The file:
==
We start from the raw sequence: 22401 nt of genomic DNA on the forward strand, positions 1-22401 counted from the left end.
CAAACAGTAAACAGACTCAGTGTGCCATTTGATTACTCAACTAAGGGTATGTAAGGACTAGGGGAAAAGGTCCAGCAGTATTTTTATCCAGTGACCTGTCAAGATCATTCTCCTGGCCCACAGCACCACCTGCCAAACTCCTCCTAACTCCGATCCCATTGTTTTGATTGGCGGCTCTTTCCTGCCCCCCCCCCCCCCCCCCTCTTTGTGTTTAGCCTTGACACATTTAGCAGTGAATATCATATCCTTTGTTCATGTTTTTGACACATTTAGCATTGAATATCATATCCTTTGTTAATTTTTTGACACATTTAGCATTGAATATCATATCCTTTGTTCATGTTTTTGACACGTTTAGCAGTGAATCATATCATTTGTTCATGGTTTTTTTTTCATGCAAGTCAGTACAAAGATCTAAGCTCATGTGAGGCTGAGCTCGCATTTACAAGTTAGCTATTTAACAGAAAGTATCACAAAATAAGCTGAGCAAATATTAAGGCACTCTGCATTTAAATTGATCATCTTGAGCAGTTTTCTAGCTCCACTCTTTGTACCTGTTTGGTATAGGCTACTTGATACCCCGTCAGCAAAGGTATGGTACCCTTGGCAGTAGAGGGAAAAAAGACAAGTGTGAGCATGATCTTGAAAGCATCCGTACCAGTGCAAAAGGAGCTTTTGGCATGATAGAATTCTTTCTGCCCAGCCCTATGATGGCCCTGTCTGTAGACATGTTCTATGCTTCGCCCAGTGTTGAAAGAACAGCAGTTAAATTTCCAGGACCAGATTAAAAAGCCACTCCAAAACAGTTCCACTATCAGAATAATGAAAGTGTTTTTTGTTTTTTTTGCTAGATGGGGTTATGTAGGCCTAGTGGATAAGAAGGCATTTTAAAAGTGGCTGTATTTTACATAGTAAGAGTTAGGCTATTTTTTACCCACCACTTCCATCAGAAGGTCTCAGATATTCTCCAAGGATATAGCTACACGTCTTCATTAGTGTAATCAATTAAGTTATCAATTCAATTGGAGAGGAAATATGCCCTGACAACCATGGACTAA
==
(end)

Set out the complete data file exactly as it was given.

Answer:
We start from the raw sequence: 22401 nt of genomic DNA on the forward strand, positions 1-22401 counted from the left end.
CAAACAGTAAACAGACTCAGTGTGCCATTTGATTACTCAACTAAGGGTATGTAAGGACTAGGGGAAAAGGTCCAGCAGTATTTTTATCCAGTGACCTGTCAAGATCATTCTCCTGGCCCACAGCACCACCTGCCAAACTCCTCCTAACTCCGATCCCATTGTTTTGATTGGCGGCTCTTTCCTGCCCCCCCCCCCCCCCCCCTCTTTGTGTTTAGCCTTGACACATTTAGCAGTGAATATCATATCCTTTGTTCATGTTTTTGACACATTTAGCATTGAATATCATATCCTTTGTTAATTTTTTGACACATTTAGCATTGAATATCATATCCTTTGTTCATGTTTTTGACACGTTTAGCAGTGAATCATATCATTTGTTCATGGTTTTTTTTTCATGCAAGTCAGTACAAAGATCTAAGCTCATGTGAGGCTGAGCTCGCATTTACAAGTTAGCTATTTAACAGAAAGTATCACAAAATAAGCTGAGCAAATATTAAGGCACTCTGCATTTAAATTGATCATCTTGAGCAGTTTTCTAGCTCCACTCTTTGTACCTGTTTGGTATAGGCTACTTGATACCCCGTCAGCAAAGGTATGGTACCCTTGGCAGTAGAGGGAAAAAAGACAAGTGTGAGCATGATCTTGAAAGCATCCGTACCAGTGCAAAAGGAGCTTTTGGCATGATAGAATTCTTTCTGCCCAGCCCTATGATGGCCCTGTCTGTAGACATGTTCTATGCTTCGCCCAGTGTTGAAAGAACAGCAGTTAAATTTCCAGGACCAGATTAAAAAGCCACTCCAAAACAGTTCCACTATCAGAATAATGAAAGTGTTTTTTGTTTTTTTTGCTAGATGGGGTTATGTAGGCCTAGTGGATAAGAAGGCATTTTAAAAGTGGCTGTATTTTACATAGTAAGAGTTAGGCTATTTTTTACCCACCACTTCCATCAGAAGGTCTCAGATATTCTCCAAGGATATAGCTACACGTCTTCATTAGTGTAATCAATTAAGTTATCAATTCAATTGGAGAGGAAATATGCCCTGACAACCATGGACTAA